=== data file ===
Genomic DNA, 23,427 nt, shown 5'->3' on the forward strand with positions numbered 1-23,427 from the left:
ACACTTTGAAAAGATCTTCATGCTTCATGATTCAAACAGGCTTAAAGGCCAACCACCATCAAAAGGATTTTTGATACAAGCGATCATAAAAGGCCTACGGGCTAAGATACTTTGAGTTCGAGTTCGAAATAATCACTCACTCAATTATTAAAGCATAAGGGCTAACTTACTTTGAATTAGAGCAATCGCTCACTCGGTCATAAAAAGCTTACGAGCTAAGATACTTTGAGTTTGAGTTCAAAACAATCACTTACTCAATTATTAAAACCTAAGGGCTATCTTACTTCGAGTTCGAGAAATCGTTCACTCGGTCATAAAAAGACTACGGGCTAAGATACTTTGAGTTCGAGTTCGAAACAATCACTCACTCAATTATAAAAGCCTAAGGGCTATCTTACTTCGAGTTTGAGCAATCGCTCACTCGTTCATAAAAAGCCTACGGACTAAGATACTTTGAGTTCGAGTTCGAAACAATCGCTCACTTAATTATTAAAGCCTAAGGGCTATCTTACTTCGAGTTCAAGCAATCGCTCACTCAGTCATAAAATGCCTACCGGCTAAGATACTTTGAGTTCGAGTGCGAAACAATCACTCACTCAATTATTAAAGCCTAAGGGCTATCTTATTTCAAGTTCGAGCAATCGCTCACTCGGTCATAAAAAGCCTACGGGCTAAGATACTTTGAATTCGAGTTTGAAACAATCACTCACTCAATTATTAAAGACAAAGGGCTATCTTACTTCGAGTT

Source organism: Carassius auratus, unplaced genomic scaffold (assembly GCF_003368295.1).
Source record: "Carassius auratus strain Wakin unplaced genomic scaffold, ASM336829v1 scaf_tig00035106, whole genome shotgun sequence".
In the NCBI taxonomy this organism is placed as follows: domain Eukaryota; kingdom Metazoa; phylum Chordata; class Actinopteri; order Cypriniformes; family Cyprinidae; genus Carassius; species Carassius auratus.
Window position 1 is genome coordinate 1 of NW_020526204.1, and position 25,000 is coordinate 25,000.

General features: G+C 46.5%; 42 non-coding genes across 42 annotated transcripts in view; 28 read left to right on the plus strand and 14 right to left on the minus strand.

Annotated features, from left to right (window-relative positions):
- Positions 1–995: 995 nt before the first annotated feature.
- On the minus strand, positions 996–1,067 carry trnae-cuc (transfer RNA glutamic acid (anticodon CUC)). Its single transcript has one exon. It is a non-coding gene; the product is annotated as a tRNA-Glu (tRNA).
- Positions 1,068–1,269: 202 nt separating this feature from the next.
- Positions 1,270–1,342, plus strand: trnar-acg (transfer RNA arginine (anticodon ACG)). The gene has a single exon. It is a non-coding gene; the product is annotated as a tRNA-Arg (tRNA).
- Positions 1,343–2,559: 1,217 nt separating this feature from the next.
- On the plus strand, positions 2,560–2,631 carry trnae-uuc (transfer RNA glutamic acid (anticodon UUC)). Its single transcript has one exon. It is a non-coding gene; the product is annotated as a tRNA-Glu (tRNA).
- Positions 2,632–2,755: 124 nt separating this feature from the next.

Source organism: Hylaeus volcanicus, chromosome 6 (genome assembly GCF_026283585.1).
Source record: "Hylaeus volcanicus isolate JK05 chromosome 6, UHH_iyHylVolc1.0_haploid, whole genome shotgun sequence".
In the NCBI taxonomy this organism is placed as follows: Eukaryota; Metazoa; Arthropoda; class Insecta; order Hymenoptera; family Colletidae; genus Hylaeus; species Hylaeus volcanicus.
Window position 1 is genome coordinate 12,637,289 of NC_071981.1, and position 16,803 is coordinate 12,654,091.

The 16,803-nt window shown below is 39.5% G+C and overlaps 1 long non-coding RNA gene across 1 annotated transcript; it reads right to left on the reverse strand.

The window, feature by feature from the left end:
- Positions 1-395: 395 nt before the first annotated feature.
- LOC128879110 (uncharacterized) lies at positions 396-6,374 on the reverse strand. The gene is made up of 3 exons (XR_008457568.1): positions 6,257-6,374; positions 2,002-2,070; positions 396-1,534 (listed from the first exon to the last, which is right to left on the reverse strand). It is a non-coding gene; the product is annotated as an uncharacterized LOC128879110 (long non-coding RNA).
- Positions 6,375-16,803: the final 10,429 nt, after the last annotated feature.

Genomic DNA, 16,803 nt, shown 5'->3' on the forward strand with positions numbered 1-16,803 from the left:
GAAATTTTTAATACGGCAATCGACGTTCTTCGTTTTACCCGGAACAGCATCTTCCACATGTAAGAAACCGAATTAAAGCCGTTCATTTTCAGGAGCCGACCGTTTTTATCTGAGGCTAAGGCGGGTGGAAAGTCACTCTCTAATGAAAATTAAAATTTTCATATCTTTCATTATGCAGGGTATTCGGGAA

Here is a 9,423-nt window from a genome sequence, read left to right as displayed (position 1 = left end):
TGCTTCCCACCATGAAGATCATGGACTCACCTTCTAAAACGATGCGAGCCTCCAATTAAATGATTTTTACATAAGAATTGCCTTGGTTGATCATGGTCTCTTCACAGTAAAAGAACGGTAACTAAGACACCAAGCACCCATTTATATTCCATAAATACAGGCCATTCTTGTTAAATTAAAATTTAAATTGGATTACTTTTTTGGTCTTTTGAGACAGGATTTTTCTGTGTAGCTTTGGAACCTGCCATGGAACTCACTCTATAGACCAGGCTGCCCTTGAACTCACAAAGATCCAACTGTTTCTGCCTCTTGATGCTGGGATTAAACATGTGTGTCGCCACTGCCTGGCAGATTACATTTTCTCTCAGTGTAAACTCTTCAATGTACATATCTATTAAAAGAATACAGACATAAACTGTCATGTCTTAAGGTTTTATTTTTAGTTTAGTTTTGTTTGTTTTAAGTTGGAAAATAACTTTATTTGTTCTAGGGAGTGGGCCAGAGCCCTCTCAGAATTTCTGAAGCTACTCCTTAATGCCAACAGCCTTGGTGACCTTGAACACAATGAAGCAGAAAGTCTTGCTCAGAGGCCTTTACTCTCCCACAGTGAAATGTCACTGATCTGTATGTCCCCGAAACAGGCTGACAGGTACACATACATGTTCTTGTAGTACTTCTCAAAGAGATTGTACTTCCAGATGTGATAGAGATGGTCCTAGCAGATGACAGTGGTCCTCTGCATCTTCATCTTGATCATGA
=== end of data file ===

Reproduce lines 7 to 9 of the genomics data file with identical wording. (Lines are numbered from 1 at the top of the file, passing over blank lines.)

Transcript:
General features: G+C 46.5%; 42 non-coding genes across 42 annotated transcripts in view; 28 read left to right on the plus strand and 14 right to left on the minus strand.

Annotated features, from left to right (window-relative positions):
- Positions 1–995: 995 nt before the first annotated feature.